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How Transformer Work


Transformers are used for transmission as a step up devices so that the I2r loss can be minimized for a given power flow. They are used in Distribution Network so directly connected to the consumer so load fluctuations are very high.

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Transformers distribution substations connect to the transmission system and lower the transmission voltage to medium voltage ranging between 2 kV and 35 kV with the use of transformers. Primary distribution lines carry this medium voltage power to distribution transformers located near the customer's premises. Distribution transformers again lower the voltage to the utilization voltage of household appliances and typically feed several customers through secondary distribution lines at this voltage. Commercial and residential customers are connected to the secondary distribution lines through service drops. Customers demanding a much larger amount of power may be connected directly to the primary distribution level or the sub-transmission level.

Low Voltage Transformers

Low voltage lighting systems require less voltage to operate than the typical line voltage supplies. If your wall receptacle outputs 120 volts, that's far more than your 12 or 24 volt light fixture will need. Low voltage transformers step down the voltage to match your light fixture requirements. Without these converters, the electricity coming from your wall receptacle would be far too powerful to operate your lights and would burn them out.

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A low voltage transformer transforms the standard line voltage in your home or business (120 or 277 volts) to a lower 12 or 24 volts. This ensures you safely supply power to popular low voltage lighting systems like recessed can lights, pendant lights, puck lights and outdoor light fixtures.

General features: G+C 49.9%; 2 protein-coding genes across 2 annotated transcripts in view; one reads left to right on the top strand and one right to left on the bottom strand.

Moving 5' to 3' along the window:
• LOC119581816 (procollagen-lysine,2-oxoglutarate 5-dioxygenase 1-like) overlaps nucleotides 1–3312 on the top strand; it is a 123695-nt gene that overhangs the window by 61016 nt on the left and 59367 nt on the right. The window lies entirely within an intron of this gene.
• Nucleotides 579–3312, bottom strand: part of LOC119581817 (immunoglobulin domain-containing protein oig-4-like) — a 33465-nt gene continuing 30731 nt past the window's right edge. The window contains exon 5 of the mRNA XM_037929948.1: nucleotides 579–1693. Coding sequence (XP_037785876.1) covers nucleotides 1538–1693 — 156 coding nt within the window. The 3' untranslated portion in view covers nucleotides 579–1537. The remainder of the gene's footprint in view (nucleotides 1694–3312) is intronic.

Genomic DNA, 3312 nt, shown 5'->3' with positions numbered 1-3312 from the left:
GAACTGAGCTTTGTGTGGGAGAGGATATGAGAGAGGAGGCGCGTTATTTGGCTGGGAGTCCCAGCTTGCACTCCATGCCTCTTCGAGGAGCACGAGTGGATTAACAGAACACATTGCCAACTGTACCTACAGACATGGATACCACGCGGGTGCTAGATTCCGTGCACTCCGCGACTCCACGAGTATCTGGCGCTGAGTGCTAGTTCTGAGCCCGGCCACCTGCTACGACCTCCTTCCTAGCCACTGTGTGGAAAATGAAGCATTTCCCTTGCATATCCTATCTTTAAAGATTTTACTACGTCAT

Medium Voltage Distribution Transformers

Medium voltage transformers mainly step utility power (1 to 35 kV primary) down to 480 V or less, three-phase current for motor-driven equipment and for further voltage reduction downstream. Medium-voltage transformer also helps to minimize voltage drop. It can also help reduce cable sizes is by reducing or eliminating ampacity adjustment factors when installing conductors underground.

Any facility where the operation demands large amounts of power, such as data centres and industrial plants, is a great candidate for using medium voltage in data centres; the distribution system includes backup generators to keep the facility operational during outages and redundancy to eliminate single points of failure. Large facilities and campus-type facilities often contain centralized chiller plants and/or a generating plant. Both of these systems can be operated at medium voltage, eliminating transformation equipment and their associated losses.

Facilities that have the potential for long feeder runs, such as large footprint warehouses, campuses, and high-rise buildings, are also good candidates for medium-voltage distribution. Medium-voltage transformers contain only the switching mechanism to open/close and do not have an integral overcurrent protection device.